The results indicate that CAM use is common in cardiac patients but the prevalence of CAM use varies significantly (4%-61%). The large range found is consistent with other reviews in the CAM literature [2
]. The findings have strong implications for both clinical practice and research in this field. The lack of specific and consistent definitions of CAM in the reviewed studies contribute to the variability observed and has made generalisations difficult. A standard and complete definition of CAM use would facilitate meta-analysis in future studies [43
The reasons for CAM use vary remarkably between different cohorts although six studies did find that patients used CAM specifically for the management of their CVDs. Although our review has found inconsistent results with regard to the association between CAM use and compliance, some evidence exists to suggest that CAM use may affect the compliance of prescription medicines [14
]. A patients’ belief that their CAM usage help manage their CVD may give them a false sense of security that may lead to a reduction of their concurrently medicines.
We found across the studies that patients with CVD are likely to be using more than one CAM product simultaneously [9
]. There appeared to be little awareness that there may be interactions with their prescription medication, having potential additive or negative effects on the therapeutic levels of their medication or a harmful adverse effect [28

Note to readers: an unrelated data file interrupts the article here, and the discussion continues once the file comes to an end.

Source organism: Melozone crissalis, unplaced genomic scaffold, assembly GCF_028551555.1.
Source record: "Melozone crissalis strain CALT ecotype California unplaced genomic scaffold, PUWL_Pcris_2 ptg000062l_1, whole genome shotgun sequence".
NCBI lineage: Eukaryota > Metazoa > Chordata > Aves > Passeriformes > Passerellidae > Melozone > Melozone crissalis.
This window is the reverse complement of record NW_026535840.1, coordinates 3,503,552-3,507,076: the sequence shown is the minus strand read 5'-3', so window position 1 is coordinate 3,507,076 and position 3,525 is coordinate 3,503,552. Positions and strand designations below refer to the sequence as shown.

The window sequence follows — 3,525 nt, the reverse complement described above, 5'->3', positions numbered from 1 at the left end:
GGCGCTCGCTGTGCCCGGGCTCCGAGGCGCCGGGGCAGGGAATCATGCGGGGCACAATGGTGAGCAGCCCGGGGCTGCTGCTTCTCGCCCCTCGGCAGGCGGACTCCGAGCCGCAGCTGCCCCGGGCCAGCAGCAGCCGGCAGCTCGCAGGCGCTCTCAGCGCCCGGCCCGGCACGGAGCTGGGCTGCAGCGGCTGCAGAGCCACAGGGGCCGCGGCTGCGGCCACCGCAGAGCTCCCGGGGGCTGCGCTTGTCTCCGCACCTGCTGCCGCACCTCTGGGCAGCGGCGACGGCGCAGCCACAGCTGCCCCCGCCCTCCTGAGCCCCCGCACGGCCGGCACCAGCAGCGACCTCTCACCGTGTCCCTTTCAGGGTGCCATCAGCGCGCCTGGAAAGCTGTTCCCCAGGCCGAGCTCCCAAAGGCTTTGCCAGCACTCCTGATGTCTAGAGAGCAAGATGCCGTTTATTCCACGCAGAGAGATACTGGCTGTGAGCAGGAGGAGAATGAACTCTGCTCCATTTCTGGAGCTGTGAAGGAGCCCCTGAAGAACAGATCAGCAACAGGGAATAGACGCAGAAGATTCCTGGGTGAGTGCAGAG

]. Supplemental potassium was taken by 20% of patients in one study [29
], which can result in adverse outcomes when used together with commonly prescribed medications such as angiotensin converting enzyme inhibitors, aldosterone receptor antagonists, or angiotensin receptor blockers. The potential effects and implications of herb-drug interaction with CVD medications have been discussed in detail elsewhere [44
It is of great concern that a large proportion of medical practitioners (35 ‐ 92%) were unaware of the CAM use by their patients [12
]. Although patients may be reluctant to disclose CAM use because they fear disapproval, doctors also do not appear to be asking their patients about CAM use [31
The results of our review are restricted in several aspects. For example, the quality of the reviewed studies was highly variable. Data collection in most of the studies was retrospective. This led to high variability in the resulting prevalence rates and may have introduced significant recall bias. Many studies also lacked the use of a validated survey, a representative sample, and rarely did the study authors address potential biases arising from their methods. Many of the studies failed to report the frequency and duration of CAM use. Several studies made use of clinical samples, but few provided objective data on the health status of the patients. The results presented here should therefore be treated with caution. We were only able to include studies published in the English language and therefore the findings have limited generalisability outside of English-speaking regions. However we note that it is within countries such as Australia and the United States where use and concerns about CAM are growing the fastest. Therefore the current study provides much needed information on these areas.